Advice on contraception, pregnancy and abortion is readily obtainable from medical practitioners or other health services.
A person seeking advice or receiving contraceptive or pregnancy-related treatment does not need their partner or spouse's consent. Neither does a child or young person need the consent of their parent or guardian. However, in the case of a child under 16 years, a second medical opinion may be necessary for treatment. Please see the chapter, Medical Treatment and Related Issues, Children under 16 years, for more information.
Where a child or any person is unable to give consent to an abortion or sterilisation (for example, due to an intellectual disability) only the South Australian Civil and Administrative Tribunal (SACAT) can give consent, not the person's parents, but they are given an opportunity to make submissions to the Tribunal [Guardianship and Administration Act 1993 (SA) s 61]. However, in the case of P. v P. (1994) 181 CLR 583;  HCA 20, the High Court held that where a child's parents have been married, the Family Court has the power to make an order approving sterilisation, notwithstanding a decision contrary by the Tribunal.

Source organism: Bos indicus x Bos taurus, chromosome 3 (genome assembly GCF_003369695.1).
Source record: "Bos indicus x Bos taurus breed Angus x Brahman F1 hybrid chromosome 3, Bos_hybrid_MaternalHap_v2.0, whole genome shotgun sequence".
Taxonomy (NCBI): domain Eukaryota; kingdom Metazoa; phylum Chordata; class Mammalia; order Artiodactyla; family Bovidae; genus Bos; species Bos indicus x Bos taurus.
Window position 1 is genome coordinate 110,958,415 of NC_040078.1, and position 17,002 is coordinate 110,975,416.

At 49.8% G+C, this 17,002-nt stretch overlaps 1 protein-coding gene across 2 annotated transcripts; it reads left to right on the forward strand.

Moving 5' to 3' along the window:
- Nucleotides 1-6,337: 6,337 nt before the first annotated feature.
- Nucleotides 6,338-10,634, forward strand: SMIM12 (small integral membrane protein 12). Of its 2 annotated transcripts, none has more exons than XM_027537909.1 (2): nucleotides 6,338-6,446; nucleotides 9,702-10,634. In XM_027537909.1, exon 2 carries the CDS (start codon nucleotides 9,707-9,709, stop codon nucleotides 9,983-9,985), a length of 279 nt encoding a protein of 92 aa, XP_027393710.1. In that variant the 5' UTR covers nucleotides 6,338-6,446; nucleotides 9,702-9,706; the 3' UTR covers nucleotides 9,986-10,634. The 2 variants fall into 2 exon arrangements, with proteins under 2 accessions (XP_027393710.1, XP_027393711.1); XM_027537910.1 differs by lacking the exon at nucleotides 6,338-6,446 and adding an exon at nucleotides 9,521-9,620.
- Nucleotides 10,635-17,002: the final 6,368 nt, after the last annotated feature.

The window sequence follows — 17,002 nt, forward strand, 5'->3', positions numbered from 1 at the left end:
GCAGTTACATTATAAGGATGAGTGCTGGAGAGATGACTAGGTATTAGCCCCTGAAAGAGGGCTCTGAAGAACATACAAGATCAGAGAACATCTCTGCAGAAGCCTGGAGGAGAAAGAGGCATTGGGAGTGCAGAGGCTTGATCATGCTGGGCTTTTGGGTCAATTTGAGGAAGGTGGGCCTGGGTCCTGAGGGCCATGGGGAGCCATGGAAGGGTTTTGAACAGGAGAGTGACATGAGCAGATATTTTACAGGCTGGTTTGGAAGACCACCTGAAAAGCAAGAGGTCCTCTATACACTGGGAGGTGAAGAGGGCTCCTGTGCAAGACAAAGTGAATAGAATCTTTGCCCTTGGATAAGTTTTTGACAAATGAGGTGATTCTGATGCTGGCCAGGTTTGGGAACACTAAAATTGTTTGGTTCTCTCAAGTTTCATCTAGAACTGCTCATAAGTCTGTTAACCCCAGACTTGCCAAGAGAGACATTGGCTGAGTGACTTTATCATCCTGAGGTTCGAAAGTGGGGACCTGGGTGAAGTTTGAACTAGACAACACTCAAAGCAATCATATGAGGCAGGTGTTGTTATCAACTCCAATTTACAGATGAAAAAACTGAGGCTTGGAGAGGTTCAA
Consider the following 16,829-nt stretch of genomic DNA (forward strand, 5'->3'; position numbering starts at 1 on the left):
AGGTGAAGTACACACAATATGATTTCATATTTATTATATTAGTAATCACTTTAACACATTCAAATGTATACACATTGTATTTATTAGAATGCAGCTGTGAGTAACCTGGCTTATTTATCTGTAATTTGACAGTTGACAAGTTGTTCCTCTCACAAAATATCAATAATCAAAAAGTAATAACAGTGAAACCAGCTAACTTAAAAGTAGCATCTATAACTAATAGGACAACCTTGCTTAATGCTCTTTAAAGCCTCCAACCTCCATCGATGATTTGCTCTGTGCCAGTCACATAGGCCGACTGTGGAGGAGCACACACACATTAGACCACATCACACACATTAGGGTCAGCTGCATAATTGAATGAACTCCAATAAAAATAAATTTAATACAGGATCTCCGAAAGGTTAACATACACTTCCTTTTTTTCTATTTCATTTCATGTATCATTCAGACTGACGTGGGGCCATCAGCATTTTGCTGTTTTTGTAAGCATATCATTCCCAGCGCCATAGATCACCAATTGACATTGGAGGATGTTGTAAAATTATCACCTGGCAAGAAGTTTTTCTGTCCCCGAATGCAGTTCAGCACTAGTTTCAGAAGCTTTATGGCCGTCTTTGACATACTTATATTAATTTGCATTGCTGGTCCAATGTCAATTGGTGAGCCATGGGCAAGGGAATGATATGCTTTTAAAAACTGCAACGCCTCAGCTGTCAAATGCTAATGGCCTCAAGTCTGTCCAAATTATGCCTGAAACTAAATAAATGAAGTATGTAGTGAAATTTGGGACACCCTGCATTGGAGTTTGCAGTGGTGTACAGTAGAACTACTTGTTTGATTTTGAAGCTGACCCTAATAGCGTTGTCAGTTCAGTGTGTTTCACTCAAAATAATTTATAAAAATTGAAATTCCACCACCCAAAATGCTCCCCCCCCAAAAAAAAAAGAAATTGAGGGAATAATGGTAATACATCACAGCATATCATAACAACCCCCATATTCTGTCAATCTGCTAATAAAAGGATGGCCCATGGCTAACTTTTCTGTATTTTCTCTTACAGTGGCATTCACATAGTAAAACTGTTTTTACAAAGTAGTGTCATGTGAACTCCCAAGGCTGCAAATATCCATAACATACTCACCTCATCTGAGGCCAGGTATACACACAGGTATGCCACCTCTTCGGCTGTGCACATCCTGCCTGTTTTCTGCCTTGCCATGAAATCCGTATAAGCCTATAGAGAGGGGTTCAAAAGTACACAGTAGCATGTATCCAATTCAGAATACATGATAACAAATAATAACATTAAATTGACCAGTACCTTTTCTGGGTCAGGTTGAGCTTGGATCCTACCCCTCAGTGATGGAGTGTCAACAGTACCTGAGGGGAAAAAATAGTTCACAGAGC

In South Australia the law on abortion is covered by the Criminal Law Consolidation Act 1935 (SA) s 82A(1). To perform an illegal abortion on oneself or someone else is an offence with a maximum penalty of life imprisonment.
A woman (of any age) who has resided in South Australia for at least two months may have an abortion, at certain hospitals, by a medical practitioner who agrees with another medical practitioner with one of the following assessments: